Performers : Opiyo Okach, Lailah Masiga, Peter Kariuki, James Mweu,Isaac
Music : Ondrej Adamek (République Tchèque),
Joël Merah (France) in collaboration with Iddi Aziz and Julius Shutu, kenyan
Video : Eric Angels (France)
Lighting : Chris Duplech (France)
Coproduction/support : Ballet Atlantique - Régine Chopinot,
Association Française d’Action Artistique - programme Afrique en Créations,
Fondation Ford, Ministère de la Culture - DRAC Ile de France, Unesco - Bourses
Aschberg pour la Culture, Centre National de la Danse - Paris, Maison Française
Luo dialect, Abila, the house of the patriarch, is the place for
meeting and exchanges between different generations and guests.
The new creation by Opiyo Okach is entirely based on this idea of
an encounter between dancers of various ethnic and artistic backgrounds
in Kenya. That includes traditional dancing, cabaret, theatre, etc.
Three European artists: a videast and two musicians bring their
own crossbreeding experience. They capture and integrate into the
choreography, their own sounds and movements.
This way, Opiyo Okach continues his poetic quest for a modern identity
among the dispersed elements of east-African cultures, a result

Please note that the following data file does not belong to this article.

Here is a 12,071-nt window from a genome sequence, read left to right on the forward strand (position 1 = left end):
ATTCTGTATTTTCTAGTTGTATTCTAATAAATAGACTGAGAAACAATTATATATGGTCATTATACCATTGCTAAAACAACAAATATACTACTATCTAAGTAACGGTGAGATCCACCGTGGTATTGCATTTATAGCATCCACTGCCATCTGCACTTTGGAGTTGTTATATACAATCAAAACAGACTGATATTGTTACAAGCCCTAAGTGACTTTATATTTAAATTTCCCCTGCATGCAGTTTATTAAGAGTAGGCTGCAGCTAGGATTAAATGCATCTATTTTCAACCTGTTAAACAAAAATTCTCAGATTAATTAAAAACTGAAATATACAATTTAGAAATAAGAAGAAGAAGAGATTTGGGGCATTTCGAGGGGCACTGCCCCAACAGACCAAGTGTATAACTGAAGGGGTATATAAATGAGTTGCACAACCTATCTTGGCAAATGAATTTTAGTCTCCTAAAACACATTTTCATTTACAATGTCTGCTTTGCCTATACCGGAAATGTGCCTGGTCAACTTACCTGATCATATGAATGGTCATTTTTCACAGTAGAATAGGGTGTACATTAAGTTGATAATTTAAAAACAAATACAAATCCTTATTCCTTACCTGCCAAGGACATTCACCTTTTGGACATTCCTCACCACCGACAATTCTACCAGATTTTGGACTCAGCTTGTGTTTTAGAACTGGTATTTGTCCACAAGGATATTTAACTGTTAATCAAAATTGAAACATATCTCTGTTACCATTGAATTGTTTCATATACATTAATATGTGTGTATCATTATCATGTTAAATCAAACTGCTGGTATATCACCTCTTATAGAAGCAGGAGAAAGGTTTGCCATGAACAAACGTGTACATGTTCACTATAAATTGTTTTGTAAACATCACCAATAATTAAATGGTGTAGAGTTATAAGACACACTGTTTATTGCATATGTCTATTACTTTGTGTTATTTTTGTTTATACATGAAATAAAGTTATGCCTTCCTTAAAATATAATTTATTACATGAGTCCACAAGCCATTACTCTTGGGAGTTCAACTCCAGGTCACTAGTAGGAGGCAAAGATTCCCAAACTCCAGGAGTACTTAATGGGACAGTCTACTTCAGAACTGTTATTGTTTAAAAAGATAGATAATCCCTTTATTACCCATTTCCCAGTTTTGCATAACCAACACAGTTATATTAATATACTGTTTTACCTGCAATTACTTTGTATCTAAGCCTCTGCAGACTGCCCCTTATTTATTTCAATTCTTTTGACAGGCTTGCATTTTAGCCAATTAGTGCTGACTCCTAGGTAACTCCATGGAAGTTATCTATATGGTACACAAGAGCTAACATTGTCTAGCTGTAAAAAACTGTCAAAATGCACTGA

of constant changes of hundreds of Bantu, Nilotic, and Cushitic
populations, which have gone through Islam, been evangelised,
colonised, then educated, modernised, and urbanised.
The choreography, the art of the memory of the body, is an element
giving a structure between the cultures of East Africa, an entirely
aesthetic social bond, conceived to forge a feeling of belonging
to a community through the transmission of danced myths and rituals.
Almost always associated with initiation, the dance is a strong
identity builder : it has an effect on the public who takes part
fully in the performance.
Confronted to the shock of modernity, traditional choreography is
not only dying because of the lack of performers, but also because
they loose this metaphysical and identity related meaning.
Compiling knowledge and myths has increasingly to do with heritage
conservation, but the modern re-adaptation of this knowledge in
the urban world is definitely a live art, reinvented time after
time, which cannot be a simple repeat of old expressions. Opiyo
does not repeat the old traditional body language, but he tries
to keep their structure and motives, and to see them as an aesthetic
and social practice.
The city, a place where modernity thrives, has been for a long time
a new space for encounters, intercultural exchanges and a melting
pot, as much as a source of inter-ethnic conflicts and aggravation
of social differences. If tamed, these tensions can be cooled down
and become the symbol of a pacified city dedicated to encounters,
in the same way the peaceful Abila does, between generations, neighbours
As much as encounters in cities are unpredictable, improvisation
is another side of modernity in art, raised by surrealists to the
rank of full method of creation.
has a strong universal nature in its encounters : we do not have
the same mother tongue, we do not belong to the same culture, and
still we live in the same cities, we know how to explore our basic
feelings and gestures that we learnt from our fathers, then from
our masters, in our villages and later in our travels.